16. Fleming, P., & Sturdy, A. (2010). ‘Being yourself’ in the electronic sweatshop: New forms of normative control. Human Relations, 64(2), 177–200.CrossRefGoogle Scholar
  17. Gill, R., & Pratt, A. (2008). In the social factory? Immaterial labour, precariousness and cultural work. Theory, Culture & Society, 25(7–8), 1–30.CrossRefGoogle Scholar
  18. Gregg, M. (2011). Work’s intimacy. Cambridge: Polity Press.Google Scholar
  19. Hanlon, G. (2017). Digging deeper towards capricious management: ‘Personal traits become part of the means of production’. Human Relations, 70(2), 168–184.CrossRefGoogle Scholar
  20. Heelas, P. (2002). Work ethics, soft capitalism and the ‘turn to life’. In P. D. Gay & M. Pryke (Eds.), Cultural economy. London: SAGE Publications Ltd.Google Scholar
  21. Hesmondhalgh, D., & Baker, S. (2008). Creative work and emotional labour in the television industry. Theory, Culture & Society, 25(7–8), 97–118.CrossRefGoogle Scholar
  22. Hesmondhalgh, D., & Baker, S. (2011). Creative labour: Media work in three cultural industries. New York: Routledge.Google Scholar
  23. Hochschild, A. R. (1983). The managed heart: Commercialization of human feeling. Berkeley: University of California Press.Google Scholar
  24. Howkins, J. (2013). The creative economy: How people make money from ideas (2nd ed.). London: Penguin Books.Google Scholar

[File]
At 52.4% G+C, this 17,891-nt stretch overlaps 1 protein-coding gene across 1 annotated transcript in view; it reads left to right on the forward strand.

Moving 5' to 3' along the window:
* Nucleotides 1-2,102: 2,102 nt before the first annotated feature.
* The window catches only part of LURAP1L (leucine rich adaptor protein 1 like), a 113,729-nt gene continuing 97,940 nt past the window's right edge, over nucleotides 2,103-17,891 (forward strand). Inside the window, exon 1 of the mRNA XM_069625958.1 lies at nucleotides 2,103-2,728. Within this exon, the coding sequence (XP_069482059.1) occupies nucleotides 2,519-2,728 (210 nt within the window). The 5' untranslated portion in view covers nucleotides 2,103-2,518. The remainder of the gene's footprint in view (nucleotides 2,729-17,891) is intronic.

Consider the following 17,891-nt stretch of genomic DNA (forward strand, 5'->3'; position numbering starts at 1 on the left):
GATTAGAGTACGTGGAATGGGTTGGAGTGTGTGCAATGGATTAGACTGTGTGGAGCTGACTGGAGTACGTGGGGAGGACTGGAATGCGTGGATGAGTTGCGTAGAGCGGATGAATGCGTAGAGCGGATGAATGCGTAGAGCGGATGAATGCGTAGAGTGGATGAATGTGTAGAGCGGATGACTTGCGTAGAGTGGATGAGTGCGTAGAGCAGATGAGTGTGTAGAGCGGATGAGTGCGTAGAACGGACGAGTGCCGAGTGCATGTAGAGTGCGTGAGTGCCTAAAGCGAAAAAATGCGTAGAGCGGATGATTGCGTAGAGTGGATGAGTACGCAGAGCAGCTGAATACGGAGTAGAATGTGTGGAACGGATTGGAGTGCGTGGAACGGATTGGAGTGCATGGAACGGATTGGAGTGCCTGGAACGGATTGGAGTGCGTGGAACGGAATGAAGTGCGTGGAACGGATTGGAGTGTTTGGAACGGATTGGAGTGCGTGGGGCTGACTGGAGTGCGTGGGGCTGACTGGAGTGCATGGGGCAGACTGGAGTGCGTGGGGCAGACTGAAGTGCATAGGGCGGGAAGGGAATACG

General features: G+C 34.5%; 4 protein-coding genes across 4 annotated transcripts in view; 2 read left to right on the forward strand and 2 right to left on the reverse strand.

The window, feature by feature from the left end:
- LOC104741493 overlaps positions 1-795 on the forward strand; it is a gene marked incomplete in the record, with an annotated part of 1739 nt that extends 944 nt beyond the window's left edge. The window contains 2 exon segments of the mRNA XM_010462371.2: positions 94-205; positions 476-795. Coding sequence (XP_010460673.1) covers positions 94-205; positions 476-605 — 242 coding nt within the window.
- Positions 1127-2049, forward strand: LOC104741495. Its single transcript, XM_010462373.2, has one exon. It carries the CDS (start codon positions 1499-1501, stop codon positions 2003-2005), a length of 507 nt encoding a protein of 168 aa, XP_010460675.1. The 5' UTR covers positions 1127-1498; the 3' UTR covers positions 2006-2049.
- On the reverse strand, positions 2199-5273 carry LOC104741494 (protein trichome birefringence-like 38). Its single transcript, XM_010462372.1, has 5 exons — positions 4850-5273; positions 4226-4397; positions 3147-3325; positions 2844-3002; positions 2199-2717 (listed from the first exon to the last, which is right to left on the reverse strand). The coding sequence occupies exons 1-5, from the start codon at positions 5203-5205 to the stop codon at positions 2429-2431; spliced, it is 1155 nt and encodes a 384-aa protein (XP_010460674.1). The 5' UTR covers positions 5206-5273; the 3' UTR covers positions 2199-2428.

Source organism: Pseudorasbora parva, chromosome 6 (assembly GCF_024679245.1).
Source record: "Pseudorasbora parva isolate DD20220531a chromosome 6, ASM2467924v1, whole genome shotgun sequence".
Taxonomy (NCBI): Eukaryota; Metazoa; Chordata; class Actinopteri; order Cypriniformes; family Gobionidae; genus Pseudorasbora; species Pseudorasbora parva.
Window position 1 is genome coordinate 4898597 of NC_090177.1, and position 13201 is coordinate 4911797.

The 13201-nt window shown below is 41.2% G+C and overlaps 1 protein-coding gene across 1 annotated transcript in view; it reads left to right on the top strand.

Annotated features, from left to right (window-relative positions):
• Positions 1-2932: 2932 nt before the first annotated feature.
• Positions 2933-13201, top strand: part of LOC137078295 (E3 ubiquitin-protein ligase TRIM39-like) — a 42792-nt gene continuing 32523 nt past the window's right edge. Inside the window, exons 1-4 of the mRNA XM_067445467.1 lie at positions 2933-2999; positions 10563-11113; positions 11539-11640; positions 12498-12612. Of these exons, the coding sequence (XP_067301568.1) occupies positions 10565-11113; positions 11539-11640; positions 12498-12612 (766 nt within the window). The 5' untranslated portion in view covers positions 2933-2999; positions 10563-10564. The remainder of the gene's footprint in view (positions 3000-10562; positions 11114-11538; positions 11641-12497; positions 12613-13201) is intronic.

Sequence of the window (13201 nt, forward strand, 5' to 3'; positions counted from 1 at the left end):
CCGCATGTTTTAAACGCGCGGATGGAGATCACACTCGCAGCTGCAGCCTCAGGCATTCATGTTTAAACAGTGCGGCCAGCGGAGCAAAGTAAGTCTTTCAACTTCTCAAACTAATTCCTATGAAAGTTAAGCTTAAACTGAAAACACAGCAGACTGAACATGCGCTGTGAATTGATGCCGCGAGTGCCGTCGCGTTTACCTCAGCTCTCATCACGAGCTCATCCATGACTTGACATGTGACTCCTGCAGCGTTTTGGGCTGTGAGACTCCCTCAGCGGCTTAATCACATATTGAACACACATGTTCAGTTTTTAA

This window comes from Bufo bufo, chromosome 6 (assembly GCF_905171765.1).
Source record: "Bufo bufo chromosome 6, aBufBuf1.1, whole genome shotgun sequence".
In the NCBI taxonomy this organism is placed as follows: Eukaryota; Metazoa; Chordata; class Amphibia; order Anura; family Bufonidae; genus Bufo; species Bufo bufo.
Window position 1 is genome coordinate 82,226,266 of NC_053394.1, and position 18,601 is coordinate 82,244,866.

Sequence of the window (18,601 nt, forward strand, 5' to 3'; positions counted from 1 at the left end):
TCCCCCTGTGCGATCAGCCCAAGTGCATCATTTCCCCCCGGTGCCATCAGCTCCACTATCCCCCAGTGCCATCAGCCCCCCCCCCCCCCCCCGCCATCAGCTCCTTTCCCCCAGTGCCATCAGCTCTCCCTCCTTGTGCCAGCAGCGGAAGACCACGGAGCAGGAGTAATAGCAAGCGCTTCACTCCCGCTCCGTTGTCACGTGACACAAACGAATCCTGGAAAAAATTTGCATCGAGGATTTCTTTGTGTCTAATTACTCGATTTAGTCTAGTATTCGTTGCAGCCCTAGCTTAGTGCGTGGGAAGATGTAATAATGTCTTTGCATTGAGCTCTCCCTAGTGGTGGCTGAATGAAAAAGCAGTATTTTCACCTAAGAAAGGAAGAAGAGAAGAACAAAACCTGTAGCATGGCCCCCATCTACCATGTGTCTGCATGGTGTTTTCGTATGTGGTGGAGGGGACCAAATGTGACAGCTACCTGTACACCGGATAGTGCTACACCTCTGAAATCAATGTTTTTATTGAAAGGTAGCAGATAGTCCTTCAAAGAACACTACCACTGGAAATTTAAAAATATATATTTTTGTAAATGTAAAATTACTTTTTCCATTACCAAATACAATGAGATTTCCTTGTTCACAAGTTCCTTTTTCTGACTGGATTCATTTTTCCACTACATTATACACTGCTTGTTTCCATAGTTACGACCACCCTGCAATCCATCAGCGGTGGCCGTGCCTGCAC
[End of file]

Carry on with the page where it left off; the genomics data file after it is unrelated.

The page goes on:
25. Kunda, G. (1992). Engineering culture: Control and commitment in high tech corporation. Philadelphia: Temple University Press.Google Scholar
  26. Lingo, E. L., & Tepper, S. J. (2013). Looking back, looking forward: Arts-based careers and creative work. Work and Occupations, 40(4), 337–363.CrossRefGoogle Scholar
  27. McRobbie, A. (1998). British fashion design: Rag trade or image industry. London: Routledge.CrossRefGoogle Scholar
  28. Menger, P. M. (2014). The economics of creativity. Cambridge: Harvard University Press.CrossRefGoogle Scholar
  29. Miller, P., & Rose, N. (1990). Governing economic life. Economy and Society, 19(1), 1–31.CrossRefGoogle Scholar
  30. Negus, K., & Pickering, M. J. (2004). Creativity, communication and cultural value. London: SAGE Publications Ltd.Google Scholar
  31. Ross, A. (2008). The new geography of work: Power to the precarious? Theory, Culture & Society, 25(7–8), 31–49.CrossRefGoogle Scholar
  32. Taylor, S. (2010). Negotiating oppositions and uncertainties: Gendered conflicts in creative identity work. Feminism & Psychology, 21(3), 354–371.CrossRefGoogle Scholar
  33. Taylor, S. (2015). A new mystique? Working for yourself in the neoliberal economy. The Sociological Review, 63(1), 174–187.CrossRefGoogle Scholar
  34. Taylor, S., & Littleton, K. (2013). Contemporary identities of creativity and creative work. Surrey: Ashgate Publishing Ltd.Google Scholar
  35. Thompson, P., Parker, R., & Cox, S. (2016). Interrogating creative theory and creative work: Inside the games studio. Sociology, 50(2), 316–332.CrossRefGoogle Scholar
  36. Thrift, N. (2005). Knowing capitalism. London: SAGE Publications Ltd.Google Scholar
  37. Wetherell, M. (2015). Trends in the turn to affect: A social psychological critique. Body and Society, 21(2), 139–166.CrossRefGoogle Scholar

Copyright information

© The Author(s) 2018

Authors and Affiliations

  • Iva Josefsson
    • 1
    • 2
  1. 1.University of BathBathUK
  2. 2.Lund UniversityLundSweden

Personalised recommendations